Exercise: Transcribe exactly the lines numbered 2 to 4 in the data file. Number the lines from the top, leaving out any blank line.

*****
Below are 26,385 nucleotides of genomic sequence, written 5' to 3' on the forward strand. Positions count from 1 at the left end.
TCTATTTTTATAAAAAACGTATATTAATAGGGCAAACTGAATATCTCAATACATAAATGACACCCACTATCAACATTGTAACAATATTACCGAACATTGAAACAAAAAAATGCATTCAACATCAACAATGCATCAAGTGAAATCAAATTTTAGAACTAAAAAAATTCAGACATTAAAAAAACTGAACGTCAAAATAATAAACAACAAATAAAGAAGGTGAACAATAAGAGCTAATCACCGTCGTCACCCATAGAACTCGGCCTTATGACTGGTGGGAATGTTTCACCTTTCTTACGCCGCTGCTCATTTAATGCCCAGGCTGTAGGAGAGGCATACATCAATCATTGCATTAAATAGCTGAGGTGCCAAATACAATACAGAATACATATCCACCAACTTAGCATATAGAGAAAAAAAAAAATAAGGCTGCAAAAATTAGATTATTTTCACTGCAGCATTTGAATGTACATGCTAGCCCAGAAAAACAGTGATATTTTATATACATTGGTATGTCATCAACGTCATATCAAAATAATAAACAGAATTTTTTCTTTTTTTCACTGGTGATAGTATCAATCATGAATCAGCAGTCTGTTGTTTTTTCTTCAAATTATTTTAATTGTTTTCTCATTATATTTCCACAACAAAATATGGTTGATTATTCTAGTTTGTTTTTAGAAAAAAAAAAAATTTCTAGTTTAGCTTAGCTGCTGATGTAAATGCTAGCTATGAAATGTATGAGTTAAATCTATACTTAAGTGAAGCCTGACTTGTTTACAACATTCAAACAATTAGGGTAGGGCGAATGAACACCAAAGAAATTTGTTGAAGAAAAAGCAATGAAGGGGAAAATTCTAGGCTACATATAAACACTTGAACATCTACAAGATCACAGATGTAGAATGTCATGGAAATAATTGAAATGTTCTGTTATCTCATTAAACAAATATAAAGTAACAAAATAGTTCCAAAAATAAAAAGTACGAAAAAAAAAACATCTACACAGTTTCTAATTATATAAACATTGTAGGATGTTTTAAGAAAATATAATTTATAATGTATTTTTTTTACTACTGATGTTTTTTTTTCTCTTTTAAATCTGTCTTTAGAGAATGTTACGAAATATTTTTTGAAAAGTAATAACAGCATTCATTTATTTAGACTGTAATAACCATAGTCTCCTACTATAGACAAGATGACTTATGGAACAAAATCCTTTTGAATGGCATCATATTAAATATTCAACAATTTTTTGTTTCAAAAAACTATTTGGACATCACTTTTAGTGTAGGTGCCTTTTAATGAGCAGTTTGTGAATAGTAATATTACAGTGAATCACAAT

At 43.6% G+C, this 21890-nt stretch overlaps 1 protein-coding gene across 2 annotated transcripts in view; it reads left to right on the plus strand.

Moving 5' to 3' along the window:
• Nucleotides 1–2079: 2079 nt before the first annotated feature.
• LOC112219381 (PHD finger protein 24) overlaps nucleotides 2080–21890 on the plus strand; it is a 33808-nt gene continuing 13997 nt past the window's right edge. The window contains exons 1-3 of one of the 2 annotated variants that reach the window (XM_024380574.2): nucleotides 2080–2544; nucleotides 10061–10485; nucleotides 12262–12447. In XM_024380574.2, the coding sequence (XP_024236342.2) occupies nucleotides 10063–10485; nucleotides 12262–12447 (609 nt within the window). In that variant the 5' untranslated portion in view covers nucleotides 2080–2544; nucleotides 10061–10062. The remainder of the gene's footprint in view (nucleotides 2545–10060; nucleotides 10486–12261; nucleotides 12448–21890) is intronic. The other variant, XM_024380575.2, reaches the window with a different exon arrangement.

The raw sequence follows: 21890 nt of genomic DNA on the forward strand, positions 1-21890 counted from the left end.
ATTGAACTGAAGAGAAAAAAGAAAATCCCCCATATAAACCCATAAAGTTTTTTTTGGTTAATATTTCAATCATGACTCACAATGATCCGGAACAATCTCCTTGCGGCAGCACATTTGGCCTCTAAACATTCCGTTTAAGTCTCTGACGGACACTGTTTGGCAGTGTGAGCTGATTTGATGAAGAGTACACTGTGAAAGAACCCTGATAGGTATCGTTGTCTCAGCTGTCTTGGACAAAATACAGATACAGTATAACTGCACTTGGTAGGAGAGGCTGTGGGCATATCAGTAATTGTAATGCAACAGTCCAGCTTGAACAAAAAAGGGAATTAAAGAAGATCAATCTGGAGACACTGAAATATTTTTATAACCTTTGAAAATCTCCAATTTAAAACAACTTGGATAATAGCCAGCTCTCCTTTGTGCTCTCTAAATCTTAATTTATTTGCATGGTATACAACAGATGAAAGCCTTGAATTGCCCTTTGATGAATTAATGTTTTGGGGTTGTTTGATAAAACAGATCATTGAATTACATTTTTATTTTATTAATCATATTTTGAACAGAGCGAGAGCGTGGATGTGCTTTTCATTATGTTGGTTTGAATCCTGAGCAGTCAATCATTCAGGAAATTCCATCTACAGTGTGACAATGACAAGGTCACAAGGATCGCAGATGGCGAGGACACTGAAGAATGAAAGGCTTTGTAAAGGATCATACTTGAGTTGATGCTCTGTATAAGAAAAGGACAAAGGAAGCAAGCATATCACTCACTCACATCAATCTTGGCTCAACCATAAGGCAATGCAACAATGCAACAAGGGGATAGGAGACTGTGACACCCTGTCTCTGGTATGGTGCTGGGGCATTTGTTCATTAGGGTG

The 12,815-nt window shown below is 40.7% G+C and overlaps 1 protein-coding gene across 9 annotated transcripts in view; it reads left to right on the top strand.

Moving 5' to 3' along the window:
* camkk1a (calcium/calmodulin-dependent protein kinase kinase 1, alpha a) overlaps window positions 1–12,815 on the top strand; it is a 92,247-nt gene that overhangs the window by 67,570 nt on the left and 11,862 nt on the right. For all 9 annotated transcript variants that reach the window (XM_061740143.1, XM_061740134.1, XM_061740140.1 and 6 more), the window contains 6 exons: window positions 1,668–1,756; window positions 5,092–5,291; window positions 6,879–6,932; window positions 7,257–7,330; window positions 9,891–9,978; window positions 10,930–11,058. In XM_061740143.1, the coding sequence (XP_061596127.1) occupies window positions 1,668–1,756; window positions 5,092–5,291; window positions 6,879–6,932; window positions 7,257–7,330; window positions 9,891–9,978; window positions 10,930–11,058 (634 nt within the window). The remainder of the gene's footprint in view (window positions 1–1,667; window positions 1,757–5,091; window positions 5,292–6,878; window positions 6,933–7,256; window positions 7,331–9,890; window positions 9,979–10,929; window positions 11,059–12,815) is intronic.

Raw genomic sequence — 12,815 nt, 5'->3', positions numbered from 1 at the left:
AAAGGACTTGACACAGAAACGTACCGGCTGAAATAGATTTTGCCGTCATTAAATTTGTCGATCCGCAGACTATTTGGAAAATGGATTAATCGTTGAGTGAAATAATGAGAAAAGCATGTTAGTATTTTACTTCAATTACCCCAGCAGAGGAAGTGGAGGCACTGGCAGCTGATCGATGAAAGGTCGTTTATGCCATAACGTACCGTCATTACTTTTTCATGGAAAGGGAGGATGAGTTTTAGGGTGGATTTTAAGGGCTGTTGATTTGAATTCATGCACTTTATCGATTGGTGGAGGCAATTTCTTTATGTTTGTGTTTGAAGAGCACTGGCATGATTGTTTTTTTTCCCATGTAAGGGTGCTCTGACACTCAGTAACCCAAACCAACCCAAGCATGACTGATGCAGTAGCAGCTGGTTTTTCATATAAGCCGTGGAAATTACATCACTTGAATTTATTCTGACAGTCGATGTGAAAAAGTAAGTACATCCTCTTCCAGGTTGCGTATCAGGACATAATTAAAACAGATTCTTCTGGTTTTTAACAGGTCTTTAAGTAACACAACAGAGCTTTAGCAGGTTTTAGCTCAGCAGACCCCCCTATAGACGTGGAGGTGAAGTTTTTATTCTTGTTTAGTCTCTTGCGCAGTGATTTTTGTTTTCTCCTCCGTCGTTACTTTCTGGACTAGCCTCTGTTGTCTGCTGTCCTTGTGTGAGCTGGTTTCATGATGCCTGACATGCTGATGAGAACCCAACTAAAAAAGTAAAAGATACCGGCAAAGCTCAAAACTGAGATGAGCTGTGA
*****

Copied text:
TCTATTTTTATAAAAAACGTATATTAATAGGGCAAACTGAATATCTCAATACATAAATGACACCCACTATCAACATTGTAACAATATTACCGAACATTGAAACAAAAAAATGCATTCAACATCAACAATGCATCAAGTGAAATCAAATTTTAGAACTAAAAAAATTCAGACATTAAAAAAACTGAACGTCAAAATAATAAACAACAAATAAAGAAGGTGAACAATAAGAGCTAATCACCGTCGTCACCCATAGAACTCGGCCTTATGACTGGTGGGAATGTTTCACCTTTCTTACGCCGCTGCTCATTTAATGCCCAGGCTGTAGGAGAGGCATACATCAATCATTGCATTAAATAGCTGAGGTGCCAAATACAATACAGAATACATATCCACCAACTTAGCATATAGAGAAAAAAAAAAATAAGGCTGCAAAAATTAGATTATTTTCACTGCAGCATTTGAATGTACATGCTAGCCCAGAAAAACAGTGATATTTTATATACATTGGTATGTCATCAACGTCATATCAAAATAATAAACAGAATTTTTTCTTTTTTTCACTGGTGATAGTATCAATCATGAATCAGCAGTCTGTTGTTTTTTCTTCAAATTATTTTAATTGTTTTCTCATTATATTTCCACAACAAAATATGGTTGATTATTCTAGTTTGTTTTTAGAAAAAAAAAAAATTTCTAGTTTAGCTTAGCTGCTGATGTAAATGCTAGCTATGAAATGTATGAGTTAAATCTATACTTAAGTGAAGCCTGACTTGTTTACAACATTCAAACAATTAGGGTAGGGCGAATGAACACCAAAGAAATTTGTTGAAGAAAAAGCAATGAAGGGGAAAATTCTAGGCTACATATAAACACTTGAACATCTACAAGATCACAGATGTAGAATGTCATGGAAATAATTGAAATGTTCTGTTATCTCATTAAACAAATATAAAGTAACAAAATAGTTCCAAAAATAAAAAGTACGAAAAAAAAAACATCTACACAGTTTCTAATTATATAAACATTGTAGGATGTTTTAAGAAAATATAATTTATAATGTATTTTTTTTACTACTGATGTTTTTTTTTCTCTTTTAAATCTGTCTTTAGAGAATGTTACGAAATATTTTTTGAAAAGTAATAACAGCATTCATTTATTTAGACTGTAATAACCATAGTCTCCTACTATAGACAAGATGACTTATGGAACAAAATCCTTTTGAATGGCATCATATTAAATATTCAACAATTTTTTGTTTCAAAAAACTATTTGGACATCACTTTTAGTGTAGGTGCCTTTTAATGAGCAGTTTGTGAATAGTAATATTACAGTGAATCACAAT

At 43.6% G+C, this 21890-nt stretch overlaps 1 protein-coding gene across 2 annotated transcripts in view; it reads left to right on the plus strand.

Moving 5' to 3' along the window: